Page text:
"As it happens more and more often with financial malware, Dyreza is also a 'Crime as a Service network' that anyone can buy into," the web security firm observes. "To make it even more appealing – and, consequently, financially viable – the makers have also predefined a group of targets in the code configuration file. The targets are typically online banking websites. All cyber criminals have to do is buy the malware and deploy it. This is how low-tech attackers can target more unsuspecting victims and harvest their financial information to get into their bank accounts, while malware creators reap the financial benefits of massively selling the malware kits."Most Dyreza infections begin with a "spray and pray" campaign, a spamming operation that as noted by International Business Times targets random users and attempts to install the malware using the Upatre downloader. Once it has been installed on a machine, the malware steals users' banking information and enlists their computers into a botnet. Some 80,000 machines have all ready been infected, but that number is expected to grow in the coming weeks. Indeed, with Black Friday and the holiday season just around the corner, Heimdal anticipates that users who are busy and prone to multitasking will choose convenience and sales over safety, which could lead to additional Dyreza infections. At the same time, Dyreza has created two new modules – “aa32” (x86) for 32 bit or “aa64” (x64) for 64-bit – that attackers can use to terminate a number of processes associated with endpoint security software. These toolsets help the malware to achieve a high distribution rate among potential victims and a low detection score among anti-virus providers, thereby assisting the trojan's creators to prolong their presence on an infected machine. Since the publication of Heimdal's post, Microsoft has updated its information on Dyreza in a manner that corroborates the security firm's findings, as reported by ZDNet. The tech giant is currently working to harden Edge against web attacks and malware. In the meantime, it is alerting users to two telltale signs that might indicate a Dyreza infection. These are:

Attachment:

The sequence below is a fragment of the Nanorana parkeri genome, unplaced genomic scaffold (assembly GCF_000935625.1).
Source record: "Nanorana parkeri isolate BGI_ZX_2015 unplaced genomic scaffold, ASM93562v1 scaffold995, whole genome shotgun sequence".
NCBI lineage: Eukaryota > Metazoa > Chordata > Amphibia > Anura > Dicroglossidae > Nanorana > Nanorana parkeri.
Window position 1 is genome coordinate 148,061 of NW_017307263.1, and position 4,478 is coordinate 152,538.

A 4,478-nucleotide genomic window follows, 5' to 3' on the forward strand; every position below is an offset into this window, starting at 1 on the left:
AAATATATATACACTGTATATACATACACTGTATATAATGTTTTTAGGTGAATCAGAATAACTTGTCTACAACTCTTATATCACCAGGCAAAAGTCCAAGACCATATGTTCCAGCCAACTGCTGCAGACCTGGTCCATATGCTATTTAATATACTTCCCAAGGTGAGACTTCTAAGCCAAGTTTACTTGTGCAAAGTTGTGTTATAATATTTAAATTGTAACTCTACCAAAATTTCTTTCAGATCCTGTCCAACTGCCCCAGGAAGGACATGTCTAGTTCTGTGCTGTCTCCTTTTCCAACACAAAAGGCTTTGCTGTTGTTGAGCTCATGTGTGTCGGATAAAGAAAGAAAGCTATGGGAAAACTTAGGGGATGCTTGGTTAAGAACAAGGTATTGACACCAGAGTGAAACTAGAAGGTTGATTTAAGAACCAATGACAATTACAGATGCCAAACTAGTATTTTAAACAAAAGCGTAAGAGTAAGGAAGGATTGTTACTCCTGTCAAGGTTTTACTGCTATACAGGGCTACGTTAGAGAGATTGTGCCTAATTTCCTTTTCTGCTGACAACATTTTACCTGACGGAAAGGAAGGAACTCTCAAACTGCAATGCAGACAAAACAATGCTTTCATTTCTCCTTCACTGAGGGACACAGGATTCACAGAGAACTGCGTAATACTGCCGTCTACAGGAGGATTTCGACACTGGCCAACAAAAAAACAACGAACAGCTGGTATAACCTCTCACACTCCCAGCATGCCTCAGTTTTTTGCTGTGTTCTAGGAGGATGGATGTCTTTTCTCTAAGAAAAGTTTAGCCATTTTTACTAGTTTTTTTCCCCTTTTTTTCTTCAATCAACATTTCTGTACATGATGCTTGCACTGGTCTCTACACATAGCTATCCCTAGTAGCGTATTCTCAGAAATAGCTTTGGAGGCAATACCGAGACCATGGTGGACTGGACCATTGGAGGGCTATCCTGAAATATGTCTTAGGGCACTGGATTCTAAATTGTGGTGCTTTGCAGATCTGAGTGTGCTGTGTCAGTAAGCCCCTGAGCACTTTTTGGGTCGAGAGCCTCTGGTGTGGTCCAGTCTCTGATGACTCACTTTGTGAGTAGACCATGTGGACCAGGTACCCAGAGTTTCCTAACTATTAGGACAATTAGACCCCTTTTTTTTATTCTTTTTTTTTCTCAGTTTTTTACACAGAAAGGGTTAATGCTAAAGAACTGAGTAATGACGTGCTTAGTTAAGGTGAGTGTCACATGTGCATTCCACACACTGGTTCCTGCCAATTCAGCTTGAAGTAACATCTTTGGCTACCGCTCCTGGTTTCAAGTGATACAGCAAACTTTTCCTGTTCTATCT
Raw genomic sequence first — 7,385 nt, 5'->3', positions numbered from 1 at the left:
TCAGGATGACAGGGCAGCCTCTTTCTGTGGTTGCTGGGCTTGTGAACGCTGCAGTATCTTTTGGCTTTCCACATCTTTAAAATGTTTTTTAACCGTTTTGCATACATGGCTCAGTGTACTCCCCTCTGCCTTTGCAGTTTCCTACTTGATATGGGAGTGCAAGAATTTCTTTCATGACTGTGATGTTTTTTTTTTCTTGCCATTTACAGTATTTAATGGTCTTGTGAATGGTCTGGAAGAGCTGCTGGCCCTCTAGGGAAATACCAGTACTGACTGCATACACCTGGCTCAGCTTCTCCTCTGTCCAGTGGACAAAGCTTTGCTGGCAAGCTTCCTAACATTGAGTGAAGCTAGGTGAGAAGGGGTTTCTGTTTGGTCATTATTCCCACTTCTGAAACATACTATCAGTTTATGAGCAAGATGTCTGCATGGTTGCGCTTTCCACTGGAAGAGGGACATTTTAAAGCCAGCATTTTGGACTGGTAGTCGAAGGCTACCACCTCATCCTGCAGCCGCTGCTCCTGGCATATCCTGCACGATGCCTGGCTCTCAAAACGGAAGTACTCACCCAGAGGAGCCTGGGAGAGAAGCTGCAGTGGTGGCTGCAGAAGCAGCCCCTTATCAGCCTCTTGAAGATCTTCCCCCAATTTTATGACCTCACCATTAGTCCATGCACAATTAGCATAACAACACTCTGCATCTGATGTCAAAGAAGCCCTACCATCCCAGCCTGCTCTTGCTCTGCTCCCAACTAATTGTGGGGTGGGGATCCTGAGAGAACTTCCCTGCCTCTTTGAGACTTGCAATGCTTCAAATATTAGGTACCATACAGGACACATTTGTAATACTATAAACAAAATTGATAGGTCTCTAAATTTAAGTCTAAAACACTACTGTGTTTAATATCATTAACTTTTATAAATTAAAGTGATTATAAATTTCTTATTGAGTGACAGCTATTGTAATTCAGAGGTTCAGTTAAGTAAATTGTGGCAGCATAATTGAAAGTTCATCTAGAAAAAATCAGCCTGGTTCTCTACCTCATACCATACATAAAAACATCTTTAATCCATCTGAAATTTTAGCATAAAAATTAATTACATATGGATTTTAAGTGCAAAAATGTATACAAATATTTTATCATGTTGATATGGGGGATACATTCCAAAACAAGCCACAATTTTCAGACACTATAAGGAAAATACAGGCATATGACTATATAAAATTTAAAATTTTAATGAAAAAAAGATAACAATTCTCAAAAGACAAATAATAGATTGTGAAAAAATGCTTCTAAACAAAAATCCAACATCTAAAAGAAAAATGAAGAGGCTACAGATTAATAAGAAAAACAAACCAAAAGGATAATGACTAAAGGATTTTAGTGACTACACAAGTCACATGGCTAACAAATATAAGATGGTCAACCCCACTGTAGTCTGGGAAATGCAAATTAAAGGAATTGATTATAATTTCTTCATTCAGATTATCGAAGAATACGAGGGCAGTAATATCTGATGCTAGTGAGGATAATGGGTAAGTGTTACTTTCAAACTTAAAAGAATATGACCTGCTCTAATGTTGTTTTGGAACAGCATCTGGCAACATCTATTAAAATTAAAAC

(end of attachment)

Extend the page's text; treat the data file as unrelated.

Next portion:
- The presence of two files: "%APPDATA%\local\[random aplha numeric characters].exe" and/or "%APPDATA%\local\[random aplha numeric characters].exe".
- Sudden prompts by their firewall to allow higher access privileges to programs such as "explorer.exe" and "svchost.exe".